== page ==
Okay, zoom forward to last week.
I wrote a piece about being hated upon. And HUNDREDS of you commented and shared the piece with your own networks. (Thank you, by the way. I’m deeply flattered and overjoyed at that. It kinda sorta makes up for that “last picked for basketball” experience in a very BIG way, too!)
Okay, so years back, everyone could relate to being last picked for basketball. AND, more recently, everyone could relate to being hated upon.
But here’s where we get close to what I suspect may be a bit of an uncomfortable truth: How can it be possible that we ARE EACH the ones being hated upon? If we are all in the position of being “hated upon,” who is doing the hating?
Are you getting as uncomfortably squirmy inside as I did as you draw sort of an inevitable conclusion from this?
The only way we ALL could have the experience of being hated upon is if– at least at some small way mayhaps only once in a very long while – we have EACH been the hater, too.
Deep breath. Deep breath. Hang in there, love, we’re about to get to the glorious forgiveness and freedom that’s at the end of this horrific little Hater Rainbow.
Here we go. Let’s bring it home!
We have all been hated upon. Thus, at least at some time, we must have EACH, in some small way, been the hater.
Ooooh, I don’t like that.
It’s kind of makes me feel a bit ugly about myself.
But, when I’m honest with myself, I don’t have to go back too far in my own memory (two hours, maybe) to find an example of me hating on someone.
Now these days, I almost never hate “out loud.” I have mostly top-secret-only-I-know-it hating going on.
Your thinking is secret to you. It’s difficult to change our thinking, so most of us don’t even try.
Here’s our reasoning: “It’s hard to change my thinking. Plus, it’s not like it hurts you since you don’t know about it.”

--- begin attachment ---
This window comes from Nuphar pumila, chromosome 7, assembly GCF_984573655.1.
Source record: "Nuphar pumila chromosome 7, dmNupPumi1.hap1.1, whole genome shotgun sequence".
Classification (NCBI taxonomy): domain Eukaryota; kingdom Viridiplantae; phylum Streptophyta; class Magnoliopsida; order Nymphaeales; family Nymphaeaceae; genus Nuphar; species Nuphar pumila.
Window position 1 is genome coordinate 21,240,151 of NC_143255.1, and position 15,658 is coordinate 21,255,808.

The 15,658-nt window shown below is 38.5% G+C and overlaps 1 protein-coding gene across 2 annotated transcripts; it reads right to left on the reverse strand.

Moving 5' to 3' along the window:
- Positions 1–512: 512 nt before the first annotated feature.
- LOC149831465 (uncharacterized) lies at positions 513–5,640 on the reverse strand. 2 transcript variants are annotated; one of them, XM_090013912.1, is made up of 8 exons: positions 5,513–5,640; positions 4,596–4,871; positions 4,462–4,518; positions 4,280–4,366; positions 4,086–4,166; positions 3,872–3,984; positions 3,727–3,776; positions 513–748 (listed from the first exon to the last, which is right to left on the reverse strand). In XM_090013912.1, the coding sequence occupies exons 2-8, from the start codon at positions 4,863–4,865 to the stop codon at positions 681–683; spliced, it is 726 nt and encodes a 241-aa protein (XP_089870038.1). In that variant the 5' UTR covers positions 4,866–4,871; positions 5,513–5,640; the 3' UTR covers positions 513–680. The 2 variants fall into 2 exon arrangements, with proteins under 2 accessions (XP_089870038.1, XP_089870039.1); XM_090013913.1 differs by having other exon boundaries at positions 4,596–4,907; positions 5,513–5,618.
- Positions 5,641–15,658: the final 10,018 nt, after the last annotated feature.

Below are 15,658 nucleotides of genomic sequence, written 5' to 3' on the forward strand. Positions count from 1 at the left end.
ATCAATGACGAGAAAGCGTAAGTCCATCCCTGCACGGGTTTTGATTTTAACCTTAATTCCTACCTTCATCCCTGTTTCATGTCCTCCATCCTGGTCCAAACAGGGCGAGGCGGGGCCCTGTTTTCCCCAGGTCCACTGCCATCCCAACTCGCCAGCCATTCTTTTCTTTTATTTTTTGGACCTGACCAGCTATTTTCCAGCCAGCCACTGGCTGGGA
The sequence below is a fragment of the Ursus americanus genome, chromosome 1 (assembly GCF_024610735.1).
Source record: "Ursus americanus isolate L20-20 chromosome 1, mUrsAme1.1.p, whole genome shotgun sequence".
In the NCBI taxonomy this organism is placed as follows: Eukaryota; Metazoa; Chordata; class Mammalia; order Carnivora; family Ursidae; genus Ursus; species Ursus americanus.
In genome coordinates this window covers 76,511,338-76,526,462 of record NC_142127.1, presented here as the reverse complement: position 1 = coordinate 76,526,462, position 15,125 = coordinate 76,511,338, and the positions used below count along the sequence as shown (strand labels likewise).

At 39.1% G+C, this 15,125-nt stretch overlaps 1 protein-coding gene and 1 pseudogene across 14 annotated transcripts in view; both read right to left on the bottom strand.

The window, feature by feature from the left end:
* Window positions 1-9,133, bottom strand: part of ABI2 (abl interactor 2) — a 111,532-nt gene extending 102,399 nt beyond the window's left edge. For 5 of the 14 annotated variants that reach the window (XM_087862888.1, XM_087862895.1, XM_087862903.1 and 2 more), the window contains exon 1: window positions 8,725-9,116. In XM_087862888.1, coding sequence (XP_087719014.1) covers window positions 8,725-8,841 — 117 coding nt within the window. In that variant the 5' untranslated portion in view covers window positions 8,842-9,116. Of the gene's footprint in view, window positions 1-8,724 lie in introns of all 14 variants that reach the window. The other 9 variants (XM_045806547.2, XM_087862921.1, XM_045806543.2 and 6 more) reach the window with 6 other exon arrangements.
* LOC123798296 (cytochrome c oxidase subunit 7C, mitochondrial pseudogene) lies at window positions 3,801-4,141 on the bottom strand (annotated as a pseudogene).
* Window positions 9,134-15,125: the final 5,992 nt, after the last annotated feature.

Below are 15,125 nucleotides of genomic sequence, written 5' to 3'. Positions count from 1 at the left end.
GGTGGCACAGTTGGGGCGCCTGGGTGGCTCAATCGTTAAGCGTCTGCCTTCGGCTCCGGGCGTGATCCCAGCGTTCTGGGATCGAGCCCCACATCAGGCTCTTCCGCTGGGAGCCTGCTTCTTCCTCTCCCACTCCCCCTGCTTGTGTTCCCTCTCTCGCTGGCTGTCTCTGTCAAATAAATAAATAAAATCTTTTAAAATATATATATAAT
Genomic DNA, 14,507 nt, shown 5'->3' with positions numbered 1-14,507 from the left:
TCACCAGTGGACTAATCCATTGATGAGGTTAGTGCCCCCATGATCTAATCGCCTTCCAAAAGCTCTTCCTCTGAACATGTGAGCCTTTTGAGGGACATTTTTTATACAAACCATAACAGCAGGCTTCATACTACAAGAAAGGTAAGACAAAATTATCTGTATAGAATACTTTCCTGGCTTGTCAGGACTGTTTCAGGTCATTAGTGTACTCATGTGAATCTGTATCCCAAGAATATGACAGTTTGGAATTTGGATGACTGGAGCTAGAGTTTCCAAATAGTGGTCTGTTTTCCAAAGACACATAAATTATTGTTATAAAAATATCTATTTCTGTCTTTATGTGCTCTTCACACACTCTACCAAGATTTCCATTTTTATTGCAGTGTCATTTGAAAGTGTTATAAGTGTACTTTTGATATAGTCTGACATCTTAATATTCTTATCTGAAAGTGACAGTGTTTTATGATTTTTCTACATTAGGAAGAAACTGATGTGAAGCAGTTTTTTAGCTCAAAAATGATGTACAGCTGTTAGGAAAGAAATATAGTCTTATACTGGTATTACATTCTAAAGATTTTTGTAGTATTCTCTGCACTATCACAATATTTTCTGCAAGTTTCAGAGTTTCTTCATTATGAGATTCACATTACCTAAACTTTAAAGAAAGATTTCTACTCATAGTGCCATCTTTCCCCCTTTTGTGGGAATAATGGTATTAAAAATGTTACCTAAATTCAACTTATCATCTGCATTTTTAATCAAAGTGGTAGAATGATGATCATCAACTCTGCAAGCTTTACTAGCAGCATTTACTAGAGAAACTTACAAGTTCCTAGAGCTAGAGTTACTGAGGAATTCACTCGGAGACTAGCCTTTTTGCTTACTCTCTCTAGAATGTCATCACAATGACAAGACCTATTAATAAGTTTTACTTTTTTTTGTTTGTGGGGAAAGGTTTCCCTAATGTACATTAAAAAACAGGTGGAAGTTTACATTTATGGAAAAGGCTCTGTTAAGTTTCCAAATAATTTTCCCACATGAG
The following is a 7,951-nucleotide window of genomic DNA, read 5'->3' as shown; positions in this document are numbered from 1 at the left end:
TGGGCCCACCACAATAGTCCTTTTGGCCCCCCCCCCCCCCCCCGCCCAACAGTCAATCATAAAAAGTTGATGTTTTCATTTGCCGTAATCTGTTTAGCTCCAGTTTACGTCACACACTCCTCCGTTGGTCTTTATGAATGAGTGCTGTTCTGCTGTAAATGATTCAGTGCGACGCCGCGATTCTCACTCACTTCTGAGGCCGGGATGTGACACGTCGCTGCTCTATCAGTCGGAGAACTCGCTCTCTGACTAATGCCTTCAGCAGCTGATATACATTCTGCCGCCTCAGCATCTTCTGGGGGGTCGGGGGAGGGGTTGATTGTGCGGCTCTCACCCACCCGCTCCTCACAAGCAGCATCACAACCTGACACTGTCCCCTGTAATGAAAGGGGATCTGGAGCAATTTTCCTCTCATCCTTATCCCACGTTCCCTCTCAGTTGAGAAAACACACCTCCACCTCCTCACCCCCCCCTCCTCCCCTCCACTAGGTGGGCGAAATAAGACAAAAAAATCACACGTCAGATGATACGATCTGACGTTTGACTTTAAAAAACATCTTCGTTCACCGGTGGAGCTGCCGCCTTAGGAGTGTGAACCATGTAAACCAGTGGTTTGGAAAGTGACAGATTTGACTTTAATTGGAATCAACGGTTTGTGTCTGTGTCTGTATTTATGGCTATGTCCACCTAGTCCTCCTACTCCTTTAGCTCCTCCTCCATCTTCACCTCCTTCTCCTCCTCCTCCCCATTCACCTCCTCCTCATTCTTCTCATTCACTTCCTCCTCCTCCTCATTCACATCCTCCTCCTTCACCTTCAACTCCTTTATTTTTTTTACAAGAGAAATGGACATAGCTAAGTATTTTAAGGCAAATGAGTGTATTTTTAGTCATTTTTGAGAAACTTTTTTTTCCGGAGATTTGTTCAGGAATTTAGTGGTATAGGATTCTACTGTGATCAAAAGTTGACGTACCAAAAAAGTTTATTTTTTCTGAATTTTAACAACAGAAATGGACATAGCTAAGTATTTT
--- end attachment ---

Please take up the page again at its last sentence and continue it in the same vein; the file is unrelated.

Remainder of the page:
But is that true? Is it true that the hatred I harbor in my thoughts is harmless?
I believe all my actions are rooted in my thoughts. Since this is true, I can’t possibly argue that my condemning thinking is harmless.
So, here’s another word about haters: Someone is doing it. And, since we can all relate to feeling it from others, can we ask ourselves if we might not – on very rare occasions – be visiting dislike upon others?
And then there is this:
Do we want to be forgiven? If so, can we extend forgiveness and mercy to others when they harm us? Can we try and grow in beautiful compassion for those who visit destruction upon others because we see, although there are certainly degrees of destruction, in many ways, we hurt others, too?
A word about safety here: just because we forgive other people DOES NOT mean we continue to place ourselves in a position to be harmed by them.
We love. We extend mercy. We forgive. But we learn, too. And we keep ourselves out of harm’s way.
We offer forgiveness, and we try to extend it generously.
Because, if for no other reason, we’re going to need some back by suppertime.
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Photo: flickr, christopher.woo